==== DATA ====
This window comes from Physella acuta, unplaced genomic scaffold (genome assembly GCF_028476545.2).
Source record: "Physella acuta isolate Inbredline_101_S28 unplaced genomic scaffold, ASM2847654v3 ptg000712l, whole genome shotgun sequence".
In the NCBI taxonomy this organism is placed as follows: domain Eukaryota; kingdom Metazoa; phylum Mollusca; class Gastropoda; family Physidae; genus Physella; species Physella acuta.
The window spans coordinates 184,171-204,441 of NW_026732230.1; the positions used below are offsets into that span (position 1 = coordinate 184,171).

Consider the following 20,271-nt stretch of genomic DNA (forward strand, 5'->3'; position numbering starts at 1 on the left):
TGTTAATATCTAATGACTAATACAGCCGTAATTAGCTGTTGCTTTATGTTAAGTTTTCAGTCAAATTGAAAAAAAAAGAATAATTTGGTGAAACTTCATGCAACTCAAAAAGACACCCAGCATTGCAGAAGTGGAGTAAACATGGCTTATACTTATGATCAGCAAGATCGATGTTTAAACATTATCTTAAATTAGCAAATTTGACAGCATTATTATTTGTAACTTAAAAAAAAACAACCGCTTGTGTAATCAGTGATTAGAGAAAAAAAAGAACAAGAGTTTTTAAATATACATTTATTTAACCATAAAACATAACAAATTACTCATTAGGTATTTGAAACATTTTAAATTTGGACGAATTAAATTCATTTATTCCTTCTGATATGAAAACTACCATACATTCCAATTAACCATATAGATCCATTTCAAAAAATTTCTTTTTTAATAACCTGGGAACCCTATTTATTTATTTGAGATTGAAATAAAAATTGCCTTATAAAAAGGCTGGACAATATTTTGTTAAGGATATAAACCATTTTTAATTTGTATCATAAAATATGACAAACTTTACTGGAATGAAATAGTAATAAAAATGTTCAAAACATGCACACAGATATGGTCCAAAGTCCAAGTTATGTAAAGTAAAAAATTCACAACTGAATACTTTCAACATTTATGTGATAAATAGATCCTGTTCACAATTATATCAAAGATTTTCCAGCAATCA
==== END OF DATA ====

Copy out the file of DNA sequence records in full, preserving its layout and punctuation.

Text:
This window comes from Physella acuta, unplaced genomic scaffold (genome assembly GCF_028476545.2).
Source record: "Physella acuta isolate Inbredline_101_S28 unplaced genomic scaffold, ASM2847654v3 ptg000712l, whole genome shotgun sequence".
In the NCBI taxonomy this organism is placed as follows: domain Eukaryota; kingdom Metazoa; phylum Mollusca; class Gastropoda; family Physidae; genus Physella; species Physella acuta.
The window spans coordinates 184,171-204,441 of NW_026732230.1; the positions used below are offsets into that span (position 1 = coordinate 184,171).

Consider the following 20,271-nt stretch of genomic DNA (forward strand, 5'->3'; position numbering starts at 1 on the left):
TGTTAATATCTAATGACTAATACAGCCGTAATTAGCTGTTGCTTTATGTTAAGTTTTCAGTCAAATTGAAAAAAAAAGAATAATTTGGTGAAACTTCATGCAACTCAAAAAGACACCCAGCATTGCAGAAGTGGAGTAAACATGGCTTATACTTATGATCAGCAAGATCGATGTTTAAACATTATCTTAAATTAGCAAATTTGACAGCATTATTATTTGTAACTTAAAAAAAAACAACCGCTTGTGTAATCAGTGATTAGAGAAAAAAAAGAACAAGAGTTTTTAAATATACATTTATTTAACCATAAAACATAACAAATTACTCATTAGGTATTTGAAACATTTTAAATTTGGACGAATTAAATTCATTTATTCCTTCTGATATGAAAACTACCATACATTCCAATTAACCATATAGATCCATTTCAAAAAATTTCTTTTTTAATAACCTGGGAACCCTATTTATTTATTTGAGATTGAAATAAAAATTGCCTTATAAAAAGGCTGGACAATATTTTGTTAAGGATATAAACCATTTTTAATTTGTATCATAAAATATGACAAACTTTACTGGAATGAAATAGTAATAAAAATGTTCAAAACATGCACACAGATATGGTCCAAAGTCCAAGTTATGTAAAGTAAAAAATTCACAACTGAATACTTTCAACATTTATGTGATAAATAGATCCTGTTCACAATTATATCAAAGATTTTCCAGCAATCA